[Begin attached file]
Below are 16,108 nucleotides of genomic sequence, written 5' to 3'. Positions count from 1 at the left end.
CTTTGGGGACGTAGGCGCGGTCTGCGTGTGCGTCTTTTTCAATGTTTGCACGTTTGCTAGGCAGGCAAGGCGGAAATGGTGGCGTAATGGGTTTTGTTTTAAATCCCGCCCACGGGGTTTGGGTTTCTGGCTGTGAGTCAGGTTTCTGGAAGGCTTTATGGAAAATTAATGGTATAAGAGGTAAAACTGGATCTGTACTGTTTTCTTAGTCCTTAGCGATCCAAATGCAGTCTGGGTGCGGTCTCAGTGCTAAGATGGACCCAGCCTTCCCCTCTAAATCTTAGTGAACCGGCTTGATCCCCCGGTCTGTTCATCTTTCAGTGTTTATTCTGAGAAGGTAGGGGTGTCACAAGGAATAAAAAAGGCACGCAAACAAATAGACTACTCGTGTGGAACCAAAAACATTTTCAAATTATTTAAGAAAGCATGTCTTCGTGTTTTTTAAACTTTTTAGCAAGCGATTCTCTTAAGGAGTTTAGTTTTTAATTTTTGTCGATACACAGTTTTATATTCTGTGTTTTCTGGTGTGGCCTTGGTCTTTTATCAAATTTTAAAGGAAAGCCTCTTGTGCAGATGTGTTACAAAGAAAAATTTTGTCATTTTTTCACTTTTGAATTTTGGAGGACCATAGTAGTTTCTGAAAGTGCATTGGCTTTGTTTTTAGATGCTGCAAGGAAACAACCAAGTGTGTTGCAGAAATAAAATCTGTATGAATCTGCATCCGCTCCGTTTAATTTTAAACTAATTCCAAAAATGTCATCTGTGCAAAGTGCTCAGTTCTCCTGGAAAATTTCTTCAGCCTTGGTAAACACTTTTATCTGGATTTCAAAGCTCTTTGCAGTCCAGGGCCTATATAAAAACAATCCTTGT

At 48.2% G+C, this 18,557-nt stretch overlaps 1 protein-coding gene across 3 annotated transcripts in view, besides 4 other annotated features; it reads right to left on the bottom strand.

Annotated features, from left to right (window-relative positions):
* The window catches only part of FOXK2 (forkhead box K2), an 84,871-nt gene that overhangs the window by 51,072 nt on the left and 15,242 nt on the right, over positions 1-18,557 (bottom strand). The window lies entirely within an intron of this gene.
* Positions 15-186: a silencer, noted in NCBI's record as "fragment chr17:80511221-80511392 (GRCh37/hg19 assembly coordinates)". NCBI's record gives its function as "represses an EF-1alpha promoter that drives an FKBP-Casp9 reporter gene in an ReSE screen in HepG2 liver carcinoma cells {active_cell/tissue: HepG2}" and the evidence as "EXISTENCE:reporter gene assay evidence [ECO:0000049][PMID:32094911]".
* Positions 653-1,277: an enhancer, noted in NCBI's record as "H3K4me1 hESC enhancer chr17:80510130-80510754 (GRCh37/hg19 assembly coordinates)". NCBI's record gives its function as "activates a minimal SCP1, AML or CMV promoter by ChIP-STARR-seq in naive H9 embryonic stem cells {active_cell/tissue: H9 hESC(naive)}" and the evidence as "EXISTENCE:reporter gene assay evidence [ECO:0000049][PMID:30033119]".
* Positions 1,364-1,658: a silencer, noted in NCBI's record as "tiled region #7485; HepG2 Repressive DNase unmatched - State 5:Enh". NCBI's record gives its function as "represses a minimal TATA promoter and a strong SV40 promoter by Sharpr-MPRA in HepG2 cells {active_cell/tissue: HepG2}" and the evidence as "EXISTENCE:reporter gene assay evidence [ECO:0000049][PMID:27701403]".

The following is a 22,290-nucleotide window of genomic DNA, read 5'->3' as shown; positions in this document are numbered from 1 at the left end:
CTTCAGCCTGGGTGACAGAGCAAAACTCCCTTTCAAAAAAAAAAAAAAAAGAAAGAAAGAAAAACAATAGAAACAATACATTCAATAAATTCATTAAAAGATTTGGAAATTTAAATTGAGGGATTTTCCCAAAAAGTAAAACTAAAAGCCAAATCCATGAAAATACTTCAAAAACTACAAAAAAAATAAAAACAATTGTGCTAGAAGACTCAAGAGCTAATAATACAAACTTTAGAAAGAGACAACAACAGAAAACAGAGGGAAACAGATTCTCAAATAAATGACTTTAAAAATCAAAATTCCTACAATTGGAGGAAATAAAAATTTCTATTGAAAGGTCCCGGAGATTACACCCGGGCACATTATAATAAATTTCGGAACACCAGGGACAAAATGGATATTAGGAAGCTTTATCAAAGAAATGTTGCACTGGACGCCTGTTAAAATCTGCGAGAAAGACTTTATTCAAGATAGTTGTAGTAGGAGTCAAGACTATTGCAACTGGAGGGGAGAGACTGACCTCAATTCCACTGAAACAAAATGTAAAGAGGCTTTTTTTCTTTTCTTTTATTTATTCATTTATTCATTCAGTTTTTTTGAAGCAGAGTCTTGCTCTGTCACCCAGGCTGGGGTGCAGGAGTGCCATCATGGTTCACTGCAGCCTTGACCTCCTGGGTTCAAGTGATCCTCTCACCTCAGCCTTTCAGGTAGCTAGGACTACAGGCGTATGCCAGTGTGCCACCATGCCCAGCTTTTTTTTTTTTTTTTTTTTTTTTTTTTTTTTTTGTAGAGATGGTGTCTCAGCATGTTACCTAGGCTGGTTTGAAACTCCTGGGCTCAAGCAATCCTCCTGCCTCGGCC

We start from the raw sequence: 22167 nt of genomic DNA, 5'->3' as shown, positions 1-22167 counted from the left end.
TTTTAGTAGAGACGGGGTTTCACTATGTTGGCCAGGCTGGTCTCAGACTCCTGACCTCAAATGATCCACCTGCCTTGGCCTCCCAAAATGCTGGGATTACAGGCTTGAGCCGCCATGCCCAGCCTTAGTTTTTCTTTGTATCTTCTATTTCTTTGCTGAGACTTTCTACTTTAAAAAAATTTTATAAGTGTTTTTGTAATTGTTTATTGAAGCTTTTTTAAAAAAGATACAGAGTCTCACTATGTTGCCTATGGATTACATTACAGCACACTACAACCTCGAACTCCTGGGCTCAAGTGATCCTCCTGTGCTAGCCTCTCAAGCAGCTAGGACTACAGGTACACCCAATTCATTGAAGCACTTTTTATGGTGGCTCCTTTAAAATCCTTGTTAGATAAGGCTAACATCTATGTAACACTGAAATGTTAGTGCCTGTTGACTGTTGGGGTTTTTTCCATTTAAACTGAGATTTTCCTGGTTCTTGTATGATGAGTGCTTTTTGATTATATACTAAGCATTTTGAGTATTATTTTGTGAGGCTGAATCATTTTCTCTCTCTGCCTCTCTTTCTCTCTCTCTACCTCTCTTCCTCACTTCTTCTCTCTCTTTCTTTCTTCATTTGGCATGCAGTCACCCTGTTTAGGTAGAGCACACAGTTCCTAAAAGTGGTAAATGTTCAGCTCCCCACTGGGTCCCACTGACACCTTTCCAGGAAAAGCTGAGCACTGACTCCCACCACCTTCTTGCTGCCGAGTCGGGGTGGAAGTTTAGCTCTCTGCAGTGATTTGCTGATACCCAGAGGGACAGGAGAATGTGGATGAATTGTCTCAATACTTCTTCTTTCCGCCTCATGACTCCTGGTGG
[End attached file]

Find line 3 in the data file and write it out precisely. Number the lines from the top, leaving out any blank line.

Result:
At 48.2% G+C, this 18,557-nt stretch overlaps 1 protein-coding gene across 3 annotated transcripts in view, besides 4 other annotated features; it reads right to left on the bottom strand.